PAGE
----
Earlier this year, Dianne Crocker, a principal analyst at Environmental Data Resources, a Connecticut-based firm that investigates the environmental risks of vacant properties, moderated a panel discussion on the role of social media in promoting brownfield redevelopment.
“In the past, it was easier to hide a property’s dirty laundry,” she said. Now, there are websites that track the history of brownfields, and even Facebook pages and Twitter posts devoted to contamination cleanup.
Two years ago, Crocker said, the Environmental Protection Agency launched a Facebook group for residents of the blocks surrounding the Gowanus Canal in Brooklyn, and passed along cleaning updates through Twitter.
In New Jersey, the Department of Environmental Protection, which oversees about 23,000 contaminated properties statewide, operates Site Mart, a database of vacant industrial properties.
Federal Hill, a residential complex in Perth Amboy, was built near a brownfield with help from the database, and received a number of grants to install new street lights and roads, according to the website.
“Data used to be expensive,” Crocker said. “Now, all you need to do is type in an address.”
Thanks, in part, to the rise of readily-available information, Crocker has watched attitudes towards environmental remediation shift.
When she first joined Environmental Data Resources in the late ‘90s, real estate professionals conducted site assessments mainly to avoid legal action under the Superfund Act, which can hold current landlords responsible for past contamination.
“Today, it’s much more about business risk,” said Crocker, a graduate of Goucher College who launched her career at E.H. Pechan & Associates, an environmental consulting firm in Washington, DC. To ensure that investments are sound, developers hope to identify environmental risks before finalizing purchases, she explained, “just like mechanics inspect new cars.”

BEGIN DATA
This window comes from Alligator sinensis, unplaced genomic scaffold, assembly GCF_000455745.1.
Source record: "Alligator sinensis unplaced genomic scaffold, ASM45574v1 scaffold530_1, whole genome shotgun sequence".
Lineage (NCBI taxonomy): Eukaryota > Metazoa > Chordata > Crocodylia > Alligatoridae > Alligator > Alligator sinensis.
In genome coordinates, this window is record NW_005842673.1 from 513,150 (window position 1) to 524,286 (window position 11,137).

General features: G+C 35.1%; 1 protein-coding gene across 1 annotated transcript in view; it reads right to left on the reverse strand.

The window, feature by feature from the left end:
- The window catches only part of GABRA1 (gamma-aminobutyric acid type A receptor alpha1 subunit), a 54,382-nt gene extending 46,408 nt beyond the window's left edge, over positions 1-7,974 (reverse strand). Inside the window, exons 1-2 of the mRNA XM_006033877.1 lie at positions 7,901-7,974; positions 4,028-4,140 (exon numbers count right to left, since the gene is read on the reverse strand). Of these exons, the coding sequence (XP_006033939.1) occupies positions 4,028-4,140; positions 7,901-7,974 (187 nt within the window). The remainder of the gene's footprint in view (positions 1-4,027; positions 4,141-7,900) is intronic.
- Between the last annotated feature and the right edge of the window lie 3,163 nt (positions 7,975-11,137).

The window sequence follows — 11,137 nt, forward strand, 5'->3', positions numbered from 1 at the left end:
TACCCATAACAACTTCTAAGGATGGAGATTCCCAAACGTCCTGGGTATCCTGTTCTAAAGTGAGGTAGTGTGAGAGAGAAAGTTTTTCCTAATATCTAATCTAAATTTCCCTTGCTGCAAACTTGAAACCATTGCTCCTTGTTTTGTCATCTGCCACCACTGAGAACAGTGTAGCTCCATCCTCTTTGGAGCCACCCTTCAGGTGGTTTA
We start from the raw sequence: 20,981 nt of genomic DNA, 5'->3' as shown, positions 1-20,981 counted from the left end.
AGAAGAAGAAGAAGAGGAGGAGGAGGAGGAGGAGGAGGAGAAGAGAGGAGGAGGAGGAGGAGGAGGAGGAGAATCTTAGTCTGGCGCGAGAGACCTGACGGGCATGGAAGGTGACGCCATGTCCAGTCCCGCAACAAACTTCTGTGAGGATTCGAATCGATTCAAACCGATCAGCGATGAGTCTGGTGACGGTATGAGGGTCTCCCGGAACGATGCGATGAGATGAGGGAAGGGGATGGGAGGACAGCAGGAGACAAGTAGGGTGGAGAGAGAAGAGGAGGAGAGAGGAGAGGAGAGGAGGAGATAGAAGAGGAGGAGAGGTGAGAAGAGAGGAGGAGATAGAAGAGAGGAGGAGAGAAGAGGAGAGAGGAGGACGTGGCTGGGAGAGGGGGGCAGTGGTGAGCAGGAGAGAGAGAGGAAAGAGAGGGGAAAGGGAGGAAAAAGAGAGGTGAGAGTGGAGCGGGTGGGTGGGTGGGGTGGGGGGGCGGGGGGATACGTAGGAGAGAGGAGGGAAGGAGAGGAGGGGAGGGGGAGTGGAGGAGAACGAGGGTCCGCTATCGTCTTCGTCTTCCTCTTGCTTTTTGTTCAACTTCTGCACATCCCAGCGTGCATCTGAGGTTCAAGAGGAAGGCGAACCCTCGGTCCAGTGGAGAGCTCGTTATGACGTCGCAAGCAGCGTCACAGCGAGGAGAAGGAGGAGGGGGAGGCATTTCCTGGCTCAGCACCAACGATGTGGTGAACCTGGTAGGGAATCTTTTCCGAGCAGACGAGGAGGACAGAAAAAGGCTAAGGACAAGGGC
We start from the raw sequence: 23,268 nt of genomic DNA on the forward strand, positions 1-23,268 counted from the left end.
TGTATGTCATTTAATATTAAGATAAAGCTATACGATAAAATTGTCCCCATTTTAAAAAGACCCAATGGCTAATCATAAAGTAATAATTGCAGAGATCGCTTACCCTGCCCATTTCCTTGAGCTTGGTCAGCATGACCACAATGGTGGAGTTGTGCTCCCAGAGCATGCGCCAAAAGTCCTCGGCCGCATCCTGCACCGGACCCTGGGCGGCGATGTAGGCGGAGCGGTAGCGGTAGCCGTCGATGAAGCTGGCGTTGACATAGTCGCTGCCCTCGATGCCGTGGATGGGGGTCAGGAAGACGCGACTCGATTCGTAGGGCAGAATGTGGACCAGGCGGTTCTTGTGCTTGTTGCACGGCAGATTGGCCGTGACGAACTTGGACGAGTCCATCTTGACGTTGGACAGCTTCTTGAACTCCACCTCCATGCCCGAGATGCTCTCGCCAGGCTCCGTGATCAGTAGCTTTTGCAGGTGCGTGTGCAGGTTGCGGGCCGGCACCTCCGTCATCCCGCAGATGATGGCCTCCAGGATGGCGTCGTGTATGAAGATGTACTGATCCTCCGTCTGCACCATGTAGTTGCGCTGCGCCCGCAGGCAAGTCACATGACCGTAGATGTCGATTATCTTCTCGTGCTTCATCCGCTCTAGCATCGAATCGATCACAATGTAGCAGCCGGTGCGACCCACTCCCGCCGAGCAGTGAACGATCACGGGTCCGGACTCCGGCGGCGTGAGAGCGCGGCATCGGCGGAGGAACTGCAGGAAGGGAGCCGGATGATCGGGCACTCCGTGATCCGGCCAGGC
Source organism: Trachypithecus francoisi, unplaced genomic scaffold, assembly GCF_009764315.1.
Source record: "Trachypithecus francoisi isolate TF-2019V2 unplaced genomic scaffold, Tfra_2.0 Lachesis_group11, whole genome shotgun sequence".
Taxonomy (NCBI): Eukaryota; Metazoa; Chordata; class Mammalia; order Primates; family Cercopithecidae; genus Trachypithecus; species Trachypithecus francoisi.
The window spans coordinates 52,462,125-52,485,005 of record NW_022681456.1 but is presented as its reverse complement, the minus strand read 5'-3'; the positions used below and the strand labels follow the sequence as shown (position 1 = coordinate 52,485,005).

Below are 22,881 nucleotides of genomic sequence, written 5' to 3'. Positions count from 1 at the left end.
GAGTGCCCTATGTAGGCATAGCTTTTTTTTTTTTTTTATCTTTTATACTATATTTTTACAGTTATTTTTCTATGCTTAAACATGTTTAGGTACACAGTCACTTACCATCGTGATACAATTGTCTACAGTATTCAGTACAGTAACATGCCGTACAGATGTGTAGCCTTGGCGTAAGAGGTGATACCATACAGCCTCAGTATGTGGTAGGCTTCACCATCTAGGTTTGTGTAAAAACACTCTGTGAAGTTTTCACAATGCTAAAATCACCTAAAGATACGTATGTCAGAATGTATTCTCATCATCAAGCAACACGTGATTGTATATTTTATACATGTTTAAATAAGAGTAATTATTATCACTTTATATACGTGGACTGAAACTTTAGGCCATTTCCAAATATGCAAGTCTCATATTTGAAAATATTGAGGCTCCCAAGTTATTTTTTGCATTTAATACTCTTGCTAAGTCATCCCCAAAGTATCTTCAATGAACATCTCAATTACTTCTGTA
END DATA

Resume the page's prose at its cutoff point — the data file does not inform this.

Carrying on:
Crocker and her team, who put together market intelligence reports, customized research, and educational seminars, have gone from working on cases like Kiddie Kollege Day Care, a pre-school in Franklin Township, New Jersey that was built on a mercury-contaminated thermometer factory, to proactively investigating the history of thousands of properties throughout the Five Boroughs.
At Kiddie Kollege, the state forked over $1 million for the site’s cleanup and demolition, and recouped the costs from the facility’s landlord, a local real estate investor. The latter project, Crocker said, “was designed to support public and private stakeholders with brownfield redevelopment initiatives throughout the metro area.”
In New Jersey, she added, her firm has recently begun looking into a handful of sites contaminated with petroleum, supplying more detailed research than that available online. On some Site Mart entries, for instance, details like wetland presence and remediation progress are listed as “unknown.”
In addition to looking into soil and water contamination on individual sites, Crocker has been tracking the impact of the economic downturn on redevelopment initiatives.
In recent months, banks have changed how they operate when it comes to enforcing remediation. “When I started, it was about the size of the loan,” she said. “Banks would do due diligence only on the riskiest properties.”
During the recession, lending institutions began approaching EDR directly after foreclosing on potentially contaminated properties, Crocker explained. The market slump has also changed the way private developers conduct assessments, forcing them to slow down the pace of construction and devote more time to gathering data.
“If there is one silver lining in the recession, people are starting to do more due diligence,” Crocker said. “In 2006 and early 2007, everyone wanted deals done quickly. Doing environmental due diligence was about checking the box and moving on. Now buyers are conducting much more thorough due diligence.”